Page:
Closing arguments to begin this week at Sen. Menendez's bribery trial

This week presents one last chance for both the prosecution and defense to sway jurors in their favor.

News 12 Staff

Jul 7, 2024, 9:29 PM

Updated 12 days ago

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Jurors at the federal trial of U.S. Sen. Robert Menendez will return Monday for what will likely be the start of closing arguments.
This week presents one last chance for both the prosecution and defense to sway jurors in their favor.
“From my perspective, the government has failed from every aspect of its case,” Menendez said on July 3 as he left the courthouse with an air of confidence. He added that he would not take the stand and testify because it would not benefit his case.
His attorneys rested their case after presenting only five witnesses while trying to clear Menendez of charges that include bribery, fraud, obstruction of justice and acting as a foreign agent.
Federal prosecutors have shown jurors photos of $480,000 in cash and gold bars they say were stashed at Menendez’s home where he lived with wife Nadine.
Jurors also heard a jeweler testify that Nadine sold off $250,000 worth of gold before the FBI raided the home in 2022.
To prove its case, prosecutors in the Southern District of Manhattan have put on the stand former State Attorney General Gurbir Grewal and U.S. Attorney Phil Sellinger. Both testified that Menendez reached out to ask about a criminal case linked to Jose Uribe.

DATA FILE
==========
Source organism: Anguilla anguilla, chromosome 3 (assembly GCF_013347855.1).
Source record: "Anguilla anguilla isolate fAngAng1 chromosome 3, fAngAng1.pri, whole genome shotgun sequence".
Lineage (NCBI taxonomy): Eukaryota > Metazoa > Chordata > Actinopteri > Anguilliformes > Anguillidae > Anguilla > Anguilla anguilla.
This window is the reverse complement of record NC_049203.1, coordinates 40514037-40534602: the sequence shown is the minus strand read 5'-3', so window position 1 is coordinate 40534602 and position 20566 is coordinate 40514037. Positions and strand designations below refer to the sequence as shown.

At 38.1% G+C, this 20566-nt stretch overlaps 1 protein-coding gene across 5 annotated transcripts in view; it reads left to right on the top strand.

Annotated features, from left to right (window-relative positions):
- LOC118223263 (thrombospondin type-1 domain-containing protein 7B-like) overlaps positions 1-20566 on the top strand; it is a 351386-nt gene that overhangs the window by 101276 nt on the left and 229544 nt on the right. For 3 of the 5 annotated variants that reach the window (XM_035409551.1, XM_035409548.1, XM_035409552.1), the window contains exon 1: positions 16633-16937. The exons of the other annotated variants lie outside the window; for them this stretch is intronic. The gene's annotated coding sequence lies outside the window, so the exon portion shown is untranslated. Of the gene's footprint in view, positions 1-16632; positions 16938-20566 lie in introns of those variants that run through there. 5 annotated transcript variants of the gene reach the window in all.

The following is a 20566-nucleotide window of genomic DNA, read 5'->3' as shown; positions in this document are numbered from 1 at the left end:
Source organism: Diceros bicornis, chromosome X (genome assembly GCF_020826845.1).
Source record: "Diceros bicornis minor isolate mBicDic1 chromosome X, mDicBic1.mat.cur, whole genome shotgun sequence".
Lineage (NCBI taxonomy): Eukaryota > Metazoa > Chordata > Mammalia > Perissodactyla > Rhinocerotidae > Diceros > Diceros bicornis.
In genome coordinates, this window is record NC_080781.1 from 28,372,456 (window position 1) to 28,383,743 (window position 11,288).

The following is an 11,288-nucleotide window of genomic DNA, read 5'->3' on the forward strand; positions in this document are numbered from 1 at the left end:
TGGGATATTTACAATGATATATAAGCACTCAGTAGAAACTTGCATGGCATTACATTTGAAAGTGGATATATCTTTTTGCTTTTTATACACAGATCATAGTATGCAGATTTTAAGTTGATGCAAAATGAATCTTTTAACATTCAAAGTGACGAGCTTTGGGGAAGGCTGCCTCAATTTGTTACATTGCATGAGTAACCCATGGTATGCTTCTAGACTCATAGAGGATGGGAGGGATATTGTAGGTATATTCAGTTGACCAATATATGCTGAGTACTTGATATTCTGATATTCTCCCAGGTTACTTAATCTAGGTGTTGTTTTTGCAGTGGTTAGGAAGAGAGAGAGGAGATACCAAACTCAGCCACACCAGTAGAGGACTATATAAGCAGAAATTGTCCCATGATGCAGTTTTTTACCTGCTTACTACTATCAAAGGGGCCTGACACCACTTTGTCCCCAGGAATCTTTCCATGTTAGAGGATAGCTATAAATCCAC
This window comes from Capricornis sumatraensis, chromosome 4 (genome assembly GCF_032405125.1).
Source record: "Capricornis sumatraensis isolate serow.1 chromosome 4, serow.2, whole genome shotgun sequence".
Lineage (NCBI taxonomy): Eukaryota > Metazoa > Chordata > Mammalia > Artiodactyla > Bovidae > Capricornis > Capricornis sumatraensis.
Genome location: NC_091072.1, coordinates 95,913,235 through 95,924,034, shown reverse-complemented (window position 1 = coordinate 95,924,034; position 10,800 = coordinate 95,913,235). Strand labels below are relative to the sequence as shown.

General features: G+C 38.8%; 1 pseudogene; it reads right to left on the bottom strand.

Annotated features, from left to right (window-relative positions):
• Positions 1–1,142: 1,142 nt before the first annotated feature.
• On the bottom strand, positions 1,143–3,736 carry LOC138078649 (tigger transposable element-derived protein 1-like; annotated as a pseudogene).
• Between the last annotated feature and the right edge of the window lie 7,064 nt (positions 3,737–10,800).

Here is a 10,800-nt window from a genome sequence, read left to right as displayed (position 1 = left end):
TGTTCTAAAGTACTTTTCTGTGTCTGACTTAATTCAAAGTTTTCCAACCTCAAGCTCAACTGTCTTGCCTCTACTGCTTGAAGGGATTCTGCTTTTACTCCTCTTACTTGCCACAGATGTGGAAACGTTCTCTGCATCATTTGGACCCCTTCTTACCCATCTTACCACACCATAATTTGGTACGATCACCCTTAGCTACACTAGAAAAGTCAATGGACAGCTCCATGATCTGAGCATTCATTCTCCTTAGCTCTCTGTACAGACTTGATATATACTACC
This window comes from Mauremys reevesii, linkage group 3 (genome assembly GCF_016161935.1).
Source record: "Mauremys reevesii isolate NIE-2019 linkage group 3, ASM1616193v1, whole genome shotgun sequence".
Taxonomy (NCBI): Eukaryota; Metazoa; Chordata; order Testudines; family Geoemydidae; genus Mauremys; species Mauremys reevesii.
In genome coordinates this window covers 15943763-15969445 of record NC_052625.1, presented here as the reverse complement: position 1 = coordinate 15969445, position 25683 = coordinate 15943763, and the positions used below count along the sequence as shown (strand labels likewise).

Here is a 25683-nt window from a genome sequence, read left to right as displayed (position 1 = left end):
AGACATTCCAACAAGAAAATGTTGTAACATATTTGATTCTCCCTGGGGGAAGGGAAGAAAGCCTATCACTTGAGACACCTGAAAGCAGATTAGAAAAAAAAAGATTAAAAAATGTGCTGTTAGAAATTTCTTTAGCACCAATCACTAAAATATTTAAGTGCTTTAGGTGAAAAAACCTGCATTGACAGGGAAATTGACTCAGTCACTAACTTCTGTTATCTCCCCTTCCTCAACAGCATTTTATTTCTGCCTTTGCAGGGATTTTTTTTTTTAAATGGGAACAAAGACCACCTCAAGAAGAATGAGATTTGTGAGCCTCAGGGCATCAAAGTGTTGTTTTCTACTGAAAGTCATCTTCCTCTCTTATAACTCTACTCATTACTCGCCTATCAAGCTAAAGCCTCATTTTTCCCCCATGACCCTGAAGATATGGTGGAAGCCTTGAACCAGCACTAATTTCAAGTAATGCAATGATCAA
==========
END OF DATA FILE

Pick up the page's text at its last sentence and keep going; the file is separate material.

Uribe testified he bribed Menendez and Nadine with a new Mercedes and expensive dinners, saying, “I agreed to provide a car for Nadine to get the power and influence from Senator Menendez...The deal is to kill and stop all investigation.”
Menendez, however, has said payments for the Mercedes were a loan. As for the cash, the senator’s sister Caridad Gonzalez said on the stand that the hoarding of cash was cultural.
“It was normal, he’s a Cuban,” she said. “Every Cuban that came to the U.S. in the 50s, 60s and 70s – you’ll find cash in the home. In Cuba, they take everything away from you.”
As for Menendez, signing-off on military aid to Egypt, it was explained that it was his job as chair of the Senate Foreign Relations Committee, not bribes from defendant Wael Hana.
Judge Sidney Stein has said he fully expects jurors to deliberate at some point this week.


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